Citing a Hollywood film from the 1970s may seem a strange way to begin an essay on Canadian water politics at the turn of the millennium. But Roman Polanski’s (1974)film noirclassic is, after all, about a conspiracy to manipulate water supply. And, as Mike Davis notes, the film’s story, about an artificially produced drought engineered for the accumulation of wealth, land, and power, provides a history of Los Angeles that is “more syncretic than fictional, [and where] the windfall profits of these operations welded the [city’s] ruling class together and capitalized lineages of power … that remain in...

    • 5 Corporate Social Responsibility and Codes of Conduct: THE FOX GUARDING THE CHICKEN COOP?
      (pp. 117-134)
      Ineke C. Lock

      From its origins in the Canadian Rocky Mountains, the North Saskatchewan River flows through the centre of the city of Edmonton, Alberta, on its way across the continent to Hudson Bay. Edmonton’s citizens are proud of the green spaces and parks along the river, the longest continuous greenbelt in Canada. Several ravines, with creeks flowing into the North Saskatchewan, join the valley. One of these, heavily wooded Mill Creek ravine, is a popular recreation space for walkers, bikers, joggers, and photographers and a habitat for wildlife. Some 800 businesses, a number using potentially harmful material, operate in the Mill Creek...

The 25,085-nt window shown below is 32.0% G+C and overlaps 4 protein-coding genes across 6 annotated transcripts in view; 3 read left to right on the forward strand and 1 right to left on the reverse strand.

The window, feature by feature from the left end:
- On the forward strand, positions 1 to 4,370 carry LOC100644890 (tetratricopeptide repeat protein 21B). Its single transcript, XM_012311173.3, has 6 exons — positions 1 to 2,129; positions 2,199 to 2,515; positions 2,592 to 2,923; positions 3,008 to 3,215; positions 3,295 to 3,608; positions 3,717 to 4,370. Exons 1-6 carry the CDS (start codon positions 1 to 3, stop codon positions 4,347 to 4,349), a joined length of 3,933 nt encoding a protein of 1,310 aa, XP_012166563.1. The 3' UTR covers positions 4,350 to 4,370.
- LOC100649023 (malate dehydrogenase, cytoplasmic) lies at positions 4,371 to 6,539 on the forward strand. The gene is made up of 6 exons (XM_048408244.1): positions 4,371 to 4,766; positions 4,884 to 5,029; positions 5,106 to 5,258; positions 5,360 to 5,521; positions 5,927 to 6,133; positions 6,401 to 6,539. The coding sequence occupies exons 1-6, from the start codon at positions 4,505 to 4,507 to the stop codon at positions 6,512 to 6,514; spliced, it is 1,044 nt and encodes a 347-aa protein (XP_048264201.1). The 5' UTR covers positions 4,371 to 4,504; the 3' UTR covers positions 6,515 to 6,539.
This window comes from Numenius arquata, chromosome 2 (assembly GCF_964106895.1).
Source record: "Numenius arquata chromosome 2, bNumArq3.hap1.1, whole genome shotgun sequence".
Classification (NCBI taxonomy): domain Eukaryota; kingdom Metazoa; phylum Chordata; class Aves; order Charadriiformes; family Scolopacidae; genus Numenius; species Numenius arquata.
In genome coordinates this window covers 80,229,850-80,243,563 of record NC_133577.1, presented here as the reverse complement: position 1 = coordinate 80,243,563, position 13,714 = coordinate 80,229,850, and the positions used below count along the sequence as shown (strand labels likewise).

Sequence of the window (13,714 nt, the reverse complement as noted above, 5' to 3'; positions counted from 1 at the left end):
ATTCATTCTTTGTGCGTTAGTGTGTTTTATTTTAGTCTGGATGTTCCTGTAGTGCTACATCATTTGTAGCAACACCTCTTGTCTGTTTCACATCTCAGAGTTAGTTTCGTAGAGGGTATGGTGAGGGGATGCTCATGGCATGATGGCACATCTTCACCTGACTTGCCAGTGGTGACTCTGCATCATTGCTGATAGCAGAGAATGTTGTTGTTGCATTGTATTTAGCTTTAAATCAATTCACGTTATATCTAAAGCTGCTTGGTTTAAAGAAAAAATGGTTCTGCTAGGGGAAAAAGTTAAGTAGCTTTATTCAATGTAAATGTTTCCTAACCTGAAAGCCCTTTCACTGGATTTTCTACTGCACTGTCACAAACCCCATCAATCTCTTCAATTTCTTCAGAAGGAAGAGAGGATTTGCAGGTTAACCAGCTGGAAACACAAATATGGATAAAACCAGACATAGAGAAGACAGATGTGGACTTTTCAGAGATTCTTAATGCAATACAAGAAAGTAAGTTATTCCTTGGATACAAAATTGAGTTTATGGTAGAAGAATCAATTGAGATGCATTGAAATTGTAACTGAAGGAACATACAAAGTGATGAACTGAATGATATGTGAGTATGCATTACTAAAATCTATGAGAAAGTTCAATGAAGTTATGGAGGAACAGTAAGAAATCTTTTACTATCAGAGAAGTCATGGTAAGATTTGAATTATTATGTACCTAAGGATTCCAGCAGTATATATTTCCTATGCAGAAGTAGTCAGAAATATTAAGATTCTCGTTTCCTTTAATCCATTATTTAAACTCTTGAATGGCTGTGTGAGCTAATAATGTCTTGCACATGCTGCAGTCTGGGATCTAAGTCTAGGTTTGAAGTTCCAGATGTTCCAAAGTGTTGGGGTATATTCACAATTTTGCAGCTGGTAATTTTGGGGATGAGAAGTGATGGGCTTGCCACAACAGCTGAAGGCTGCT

6. PART II: ALTERNATIVE SUSTAINABILITIES

    • 6 The Nature of Local Reach
      (pp. 137-154)
      Michael Gismondi

      Activists and theorists have begun to assert the primacy and proximity of local places for a politics of sustainability. Against critics who argue that global capitalism has transformed most local “hotbeds of community” into “loose bunches of untied ends” (Bauman 1998: 24), others find that local struggles speak to many situations across the globe and offer new alternatives, imaginations, and hopes for reclaiming a politics of sustainability. Rooted in territories, ecologically attentive, often with access to democratic institutions, knowledge, and practices that predate globalism, local struggles construct strong place-bound “identities,” “strategies of localization,” and “political ecologies.” In a world where...

    • 7 Leave It in the Ground! ECO-SOCIAL ALLIANCES FOR SUSTAINABILITY
      (pp. 155-182)
      James Goodman

      Behind social, cultural, and ecological breakdown lie deeply engrained power relations, and in the first instance these operate at a planetary level, marking out an unprecedented consumption and development divide between North and South. In this context, there is no universal common interest, only winners and losers. Some sets of interests benefit from degradation, others suffer: “we are most certainly not all in this together” (Schrecker, quoted in Eichler 1999: 190). The key to contesting eco-social crises is to understand the integration of more and more aspects of existence into the circuit of capital, and how this extends the power...

    • 8 Local Participation and Sustainability: A STUDY OF THREE RURAL COMMUNITIES IN OAXACA, SOUTHERN MEXICO
      (pp. 183-202)
      Evelinda Santiago Jiménez and David Barkin